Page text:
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Uniform Sound and Its Power

  1. Jul 6, 2010 #1
    1. The problem statement, all variables and given/known data

    A spherical source radiates sound uniformly in all directions. At a distance of 9 m, the sound intensity level is 100 dB. What power is radiated by this source?

    Just a simple answer check to see if my answer is reasonable.

    2. Relevant equations

    [tex]\beta[/tex] = 10 db log (I/I0)
    Intensity = power/area

    3. The attempt at a solution
    First convert the given decibels to Intensity then convert the found intensity to power via the second equation.
    100 dB = 10 dB log (I/(1*10^-12)
    Divide by 10 on both sides.
    10 = log ((I/(1*10^-12)
    Raise both sides to the tenth power to get rid of log
    1010 = (I/(1*10^-12))
    Multiple both sides by 1*10-12 I get. . .
    I = 0.01 (Can someone confirm that I doesn't have units?)
    Plugging in I to the second equation I get. . .
    0.01 = [tex]\frac{Power}{4*\pi*9^2}[/tex]
    Divide both sides by area I get Power. . .
    Power = 10.178 (I know the units should be watt but if Intensity has no units and area only gives m2 then how do I get the units for watt? Does this mean this is wrong?)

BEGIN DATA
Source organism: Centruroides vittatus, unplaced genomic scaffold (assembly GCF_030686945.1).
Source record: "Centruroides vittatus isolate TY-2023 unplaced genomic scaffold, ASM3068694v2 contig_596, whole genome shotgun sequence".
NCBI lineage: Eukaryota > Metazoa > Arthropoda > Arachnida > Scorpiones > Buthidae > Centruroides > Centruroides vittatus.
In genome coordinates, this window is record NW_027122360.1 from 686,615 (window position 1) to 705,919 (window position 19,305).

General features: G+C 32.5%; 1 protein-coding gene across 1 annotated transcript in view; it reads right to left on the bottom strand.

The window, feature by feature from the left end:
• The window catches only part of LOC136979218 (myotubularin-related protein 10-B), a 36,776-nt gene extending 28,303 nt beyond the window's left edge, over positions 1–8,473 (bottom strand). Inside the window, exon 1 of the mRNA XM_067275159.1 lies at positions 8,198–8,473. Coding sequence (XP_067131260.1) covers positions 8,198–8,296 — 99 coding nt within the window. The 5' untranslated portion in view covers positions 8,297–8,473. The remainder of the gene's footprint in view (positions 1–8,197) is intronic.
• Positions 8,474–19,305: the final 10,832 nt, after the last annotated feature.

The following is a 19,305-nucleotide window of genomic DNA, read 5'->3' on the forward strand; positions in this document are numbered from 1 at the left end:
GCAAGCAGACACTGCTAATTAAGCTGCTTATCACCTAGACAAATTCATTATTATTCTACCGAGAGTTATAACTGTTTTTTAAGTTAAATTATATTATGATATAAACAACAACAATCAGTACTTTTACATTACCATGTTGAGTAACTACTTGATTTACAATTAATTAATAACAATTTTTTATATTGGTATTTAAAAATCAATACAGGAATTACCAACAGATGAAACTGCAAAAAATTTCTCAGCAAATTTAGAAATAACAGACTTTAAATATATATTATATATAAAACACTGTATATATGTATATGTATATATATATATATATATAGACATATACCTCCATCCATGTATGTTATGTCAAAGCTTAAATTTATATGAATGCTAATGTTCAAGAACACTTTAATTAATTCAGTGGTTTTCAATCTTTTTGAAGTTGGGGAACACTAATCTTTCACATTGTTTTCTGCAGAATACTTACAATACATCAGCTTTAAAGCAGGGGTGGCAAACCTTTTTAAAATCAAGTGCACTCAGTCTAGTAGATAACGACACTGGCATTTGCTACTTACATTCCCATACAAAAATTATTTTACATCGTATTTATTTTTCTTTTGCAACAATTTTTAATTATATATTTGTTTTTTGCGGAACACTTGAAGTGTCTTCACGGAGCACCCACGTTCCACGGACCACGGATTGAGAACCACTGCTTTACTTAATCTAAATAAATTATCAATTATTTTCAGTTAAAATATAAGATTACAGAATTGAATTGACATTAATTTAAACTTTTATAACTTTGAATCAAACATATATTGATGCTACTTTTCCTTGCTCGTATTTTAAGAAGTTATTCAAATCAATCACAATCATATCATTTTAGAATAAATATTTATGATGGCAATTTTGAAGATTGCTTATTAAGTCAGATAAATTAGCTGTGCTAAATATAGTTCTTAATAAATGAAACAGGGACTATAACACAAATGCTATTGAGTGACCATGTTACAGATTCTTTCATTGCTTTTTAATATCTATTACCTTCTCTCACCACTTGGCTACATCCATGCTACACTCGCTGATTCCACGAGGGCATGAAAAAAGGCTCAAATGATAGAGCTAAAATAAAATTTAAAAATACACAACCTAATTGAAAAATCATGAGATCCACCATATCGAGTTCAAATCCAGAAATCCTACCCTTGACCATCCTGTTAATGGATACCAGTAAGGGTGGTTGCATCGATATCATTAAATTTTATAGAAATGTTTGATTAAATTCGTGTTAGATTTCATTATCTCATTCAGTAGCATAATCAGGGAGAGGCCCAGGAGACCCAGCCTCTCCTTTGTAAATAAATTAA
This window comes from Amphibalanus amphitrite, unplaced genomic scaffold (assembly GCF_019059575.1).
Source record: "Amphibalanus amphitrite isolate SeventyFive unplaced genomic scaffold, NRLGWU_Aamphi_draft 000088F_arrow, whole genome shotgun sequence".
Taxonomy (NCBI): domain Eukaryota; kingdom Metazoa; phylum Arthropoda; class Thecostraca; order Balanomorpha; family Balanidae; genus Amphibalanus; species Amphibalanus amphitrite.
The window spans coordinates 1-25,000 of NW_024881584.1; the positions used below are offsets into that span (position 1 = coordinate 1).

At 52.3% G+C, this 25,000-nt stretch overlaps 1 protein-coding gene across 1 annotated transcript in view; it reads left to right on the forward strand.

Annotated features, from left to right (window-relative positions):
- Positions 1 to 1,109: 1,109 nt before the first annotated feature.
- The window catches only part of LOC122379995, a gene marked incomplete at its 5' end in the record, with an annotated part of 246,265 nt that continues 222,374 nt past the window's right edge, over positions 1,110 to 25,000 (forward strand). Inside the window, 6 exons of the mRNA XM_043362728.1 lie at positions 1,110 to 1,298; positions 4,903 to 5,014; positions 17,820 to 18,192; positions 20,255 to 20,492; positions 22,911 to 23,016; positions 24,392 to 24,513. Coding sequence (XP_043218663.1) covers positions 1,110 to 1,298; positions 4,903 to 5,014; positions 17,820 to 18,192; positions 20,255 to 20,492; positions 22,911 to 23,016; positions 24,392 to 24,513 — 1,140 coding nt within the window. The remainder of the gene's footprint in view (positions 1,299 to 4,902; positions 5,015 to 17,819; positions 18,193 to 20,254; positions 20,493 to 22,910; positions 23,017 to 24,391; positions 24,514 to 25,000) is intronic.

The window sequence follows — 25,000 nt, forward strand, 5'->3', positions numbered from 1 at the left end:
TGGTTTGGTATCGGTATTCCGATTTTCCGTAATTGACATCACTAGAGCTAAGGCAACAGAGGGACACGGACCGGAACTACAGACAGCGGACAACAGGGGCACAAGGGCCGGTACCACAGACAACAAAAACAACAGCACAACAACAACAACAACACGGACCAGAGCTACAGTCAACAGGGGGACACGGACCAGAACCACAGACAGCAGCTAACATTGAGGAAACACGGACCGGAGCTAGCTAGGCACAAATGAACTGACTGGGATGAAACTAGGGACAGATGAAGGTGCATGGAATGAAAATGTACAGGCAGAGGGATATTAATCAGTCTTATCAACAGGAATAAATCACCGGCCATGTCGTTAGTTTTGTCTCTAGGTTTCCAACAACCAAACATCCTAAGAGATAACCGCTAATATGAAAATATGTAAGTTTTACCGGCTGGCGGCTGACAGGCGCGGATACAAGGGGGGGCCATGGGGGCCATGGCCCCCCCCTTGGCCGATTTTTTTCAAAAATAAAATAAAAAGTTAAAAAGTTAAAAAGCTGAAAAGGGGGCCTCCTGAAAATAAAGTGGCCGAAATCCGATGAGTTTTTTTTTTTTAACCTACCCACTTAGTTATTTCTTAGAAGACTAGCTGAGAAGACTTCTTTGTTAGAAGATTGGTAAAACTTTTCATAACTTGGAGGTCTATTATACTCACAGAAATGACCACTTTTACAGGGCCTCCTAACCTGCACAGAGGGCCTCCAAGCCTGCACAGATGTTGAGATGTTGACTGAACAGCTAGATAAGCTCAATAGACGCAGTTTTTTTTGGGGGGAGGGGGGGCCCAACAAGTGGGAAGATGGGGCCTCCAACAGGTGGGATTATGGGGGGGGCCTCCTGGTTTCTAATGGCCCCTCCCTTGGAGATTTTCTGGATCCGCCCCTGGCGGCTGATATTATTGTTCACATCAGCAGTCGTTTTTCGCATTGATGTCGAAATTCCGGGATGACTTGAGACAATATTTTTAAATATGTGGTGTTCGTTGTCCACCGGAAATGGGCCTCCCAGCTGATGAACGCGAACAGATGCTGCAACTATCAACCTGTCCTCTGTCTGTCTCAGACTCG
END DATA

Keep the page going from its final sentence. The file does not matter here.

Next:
Thanks in advance for your help.
  2. jcsd
  3. Jul 6, 2010 #2


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    Homework Helper
    Gold Member

    Hello shards5,
    It does have units! :tongue: Here, your 1010 figure does not have units because it is a ratio of intensities in terms of power fluxes (a ratio of things with the same units has no units because the units cancel). But I0 Has units! That means your I = 0.01 has units too (which you should be able to figure out going forward from here).

    The standard reference sound intensity is

    I0 = 1 x 10-12 W/m2

    (i.e. units of Watts per square meter).
    Last edited: Jul 6, 2010
  4. Jul 6, 2010 #3
    Ah, then the whole problem makes sense since m2 cancels out nicely at the end leaving me with just Watts. Thanks a lot!
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